Cut into slices whilst still warm and then cool the pieces on a wire-rack.
If the flatbreads are slightly pale in colour, or if they aren’t as crisp as you would like, you can place them (once cooled) back into the oven on their racks at 130 degrees for a further 15-20 minutes. This way they will be super crisp!
Enjoy! Don’t forget to let me know how you go making these!
Whilst flicking through one of my Scandinavian baking books, I noticed that a few of the recipes call for oat bran or wheatgerm and this intrigued me. I’m all for healthy baking and, as I’ve said in previous posts, I am a lover of baking with a variety of different flours. So this bread incorporates a number of them, with a dash of oat bran for extra fibre-y goodness! The recipe that inspired this loaf was that of Norwegian ‘grovbrød’; a rustic brown loaf, great with thin slices of smoked fish and a squeeze of lemon. I chose to use rapeseed oil rather than olive oil as it has a more neutral flavour and I wanted to let the flours and grains do the talking. You needn’t add the honey, but I always think it adds to the flavour of wholemeal loaves.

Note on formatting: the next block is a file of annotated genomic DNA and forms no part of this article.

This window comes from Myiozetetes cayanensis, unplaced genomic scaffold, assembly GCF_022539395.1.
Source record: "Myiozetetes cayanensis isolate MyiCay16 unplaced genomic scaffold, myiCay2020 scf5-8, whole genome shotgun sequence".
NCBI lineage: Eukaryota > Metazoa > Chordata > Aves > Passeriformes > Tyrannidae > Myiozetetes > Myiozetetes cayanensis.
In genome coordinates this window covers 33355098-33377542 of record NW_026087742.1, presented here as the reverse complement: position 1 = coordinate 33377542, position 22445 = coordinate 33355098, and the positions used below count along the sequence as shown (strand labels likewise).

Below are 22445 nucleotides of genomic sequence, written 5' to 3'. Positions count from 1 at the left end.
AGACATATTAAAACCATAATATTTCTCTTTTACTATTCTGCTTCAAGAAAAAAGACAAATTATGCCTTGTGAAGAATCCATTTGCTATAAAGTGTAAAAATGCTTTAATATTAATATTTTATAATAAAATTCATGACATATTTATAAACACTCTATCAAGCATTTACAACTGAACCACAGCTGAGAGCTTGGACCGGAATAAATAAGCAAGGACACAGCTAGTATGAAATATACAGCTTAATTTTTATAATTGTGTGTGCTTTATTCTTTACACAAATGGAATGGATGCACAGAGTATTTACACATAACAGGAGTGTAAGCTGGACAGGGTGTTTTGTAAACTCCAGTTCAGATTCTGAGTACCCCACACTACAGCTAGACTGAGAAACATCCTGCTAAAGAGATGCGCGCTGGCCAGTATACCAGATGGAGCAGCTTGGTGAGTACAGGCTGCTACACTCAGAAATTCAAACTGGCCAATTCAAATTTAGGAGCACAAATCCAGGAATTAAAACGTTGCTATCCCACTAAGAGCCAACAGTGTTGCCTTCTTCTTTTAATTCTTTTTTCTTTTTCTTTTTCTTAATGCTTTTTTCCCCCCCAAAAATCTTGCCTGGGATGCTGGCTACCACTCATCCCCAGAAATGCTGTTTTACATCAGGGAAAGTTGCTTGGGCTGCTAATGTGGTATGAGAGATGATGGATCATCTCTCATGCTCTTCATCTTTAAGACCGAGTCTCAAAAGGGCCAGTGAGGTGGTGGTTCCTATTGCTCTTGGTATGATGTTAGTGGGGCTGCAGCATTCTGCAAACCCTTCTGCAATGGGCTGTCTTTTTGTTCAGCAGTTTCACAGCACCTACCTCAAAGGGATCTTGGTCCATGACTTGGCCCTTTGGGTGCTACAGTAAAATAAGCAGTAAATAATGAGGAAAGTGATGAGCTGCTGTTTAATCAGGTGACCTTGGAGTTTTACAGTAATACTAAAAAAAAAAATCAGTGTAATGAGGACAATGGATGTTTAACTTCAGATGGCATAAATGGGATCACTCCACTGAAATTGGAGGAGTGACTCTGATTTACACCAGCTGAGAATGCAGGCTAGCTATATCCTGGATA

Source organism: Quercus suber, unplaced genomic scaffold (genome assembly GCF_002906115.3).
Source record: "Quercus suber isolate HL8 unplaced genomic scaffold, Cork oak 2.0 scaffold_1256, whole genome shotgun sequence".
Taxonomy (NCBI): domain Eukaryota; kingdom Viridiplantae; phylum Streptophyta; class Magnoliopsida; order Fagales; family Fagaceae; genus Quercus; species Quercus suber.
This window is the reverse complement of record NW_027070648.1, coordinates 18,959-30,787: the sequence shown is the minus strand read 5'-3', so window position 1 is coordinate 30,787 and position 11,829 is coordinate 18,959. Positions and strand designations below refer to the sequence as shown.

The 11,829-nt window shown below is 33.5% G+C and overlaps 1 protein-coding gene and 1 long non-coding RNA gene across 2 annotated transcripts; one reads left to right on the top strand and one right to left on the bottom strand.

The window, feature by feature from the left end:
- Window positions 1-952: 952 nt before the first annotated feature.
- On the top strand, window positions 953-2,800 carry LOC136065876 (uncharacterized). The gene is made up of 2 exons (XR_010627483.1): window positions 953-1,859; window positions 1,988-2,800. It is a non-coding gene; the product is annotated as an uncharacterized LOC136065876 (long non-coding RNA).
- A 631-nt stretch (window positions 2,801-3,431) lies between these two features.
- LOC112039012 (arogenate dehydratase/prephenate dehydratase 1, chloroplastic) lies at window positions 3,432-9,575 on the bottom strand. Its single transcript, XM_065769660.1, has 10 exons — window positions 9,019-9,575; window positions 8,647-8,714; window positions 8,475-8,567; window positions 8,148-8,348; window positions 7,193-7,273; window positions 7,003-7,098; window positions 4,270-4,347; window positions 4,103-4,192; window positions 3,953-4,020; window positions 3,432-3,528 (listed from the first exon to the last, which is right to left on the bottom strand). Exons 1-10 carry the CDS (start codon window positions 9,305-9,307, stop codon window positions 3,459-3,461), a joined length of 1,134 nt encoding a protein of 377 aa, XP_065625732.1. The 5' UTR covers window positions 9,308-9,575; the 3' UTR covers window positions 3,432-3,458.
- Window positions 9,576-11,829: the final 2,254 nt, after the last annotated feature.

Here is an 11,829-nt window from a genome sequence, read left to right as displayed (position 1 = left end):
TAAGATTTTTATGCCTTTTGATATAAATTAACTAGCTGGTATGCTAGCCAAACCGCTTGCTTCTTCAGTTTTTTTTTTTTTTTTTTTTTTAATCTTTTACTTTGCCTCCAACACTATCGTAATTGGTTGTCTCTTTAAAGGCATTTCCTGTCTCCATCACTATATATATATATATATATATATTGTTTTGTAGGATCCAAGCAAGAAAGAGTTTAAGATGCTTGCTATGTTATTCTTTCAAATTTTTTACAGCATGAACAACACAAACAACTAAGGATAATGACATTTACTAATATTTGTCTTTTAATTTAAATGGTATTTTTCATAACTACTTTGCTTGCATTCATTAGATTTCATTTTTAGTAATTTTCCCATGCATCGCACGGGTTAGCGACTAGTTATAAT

100g Strong White Bread Flour
300g Strong Wholemeal Flour
50g Rye Flour
40g Oat bran
15g Rye Flakes
350-390 ml Tepid Water
10g Fast Action Dried Yeast
Tbsn Rapeseed Oil and extra for kneading.
To make the bread:
Measure out the flours, oat bran and rye flakes into a large bowl.
Add the yeast to one side and the salt to the other, avoid mixing the two as direct contact can retard the yeast.
Add the honey and rapeseed oil to the bowl.
Add roughly 350 ml of the water and begin to mix with one hand. Continue adding water until the flour is lifted from the sides of the bowl and the dough begins to come together.
Tip the dough onto a lightly oiled surface.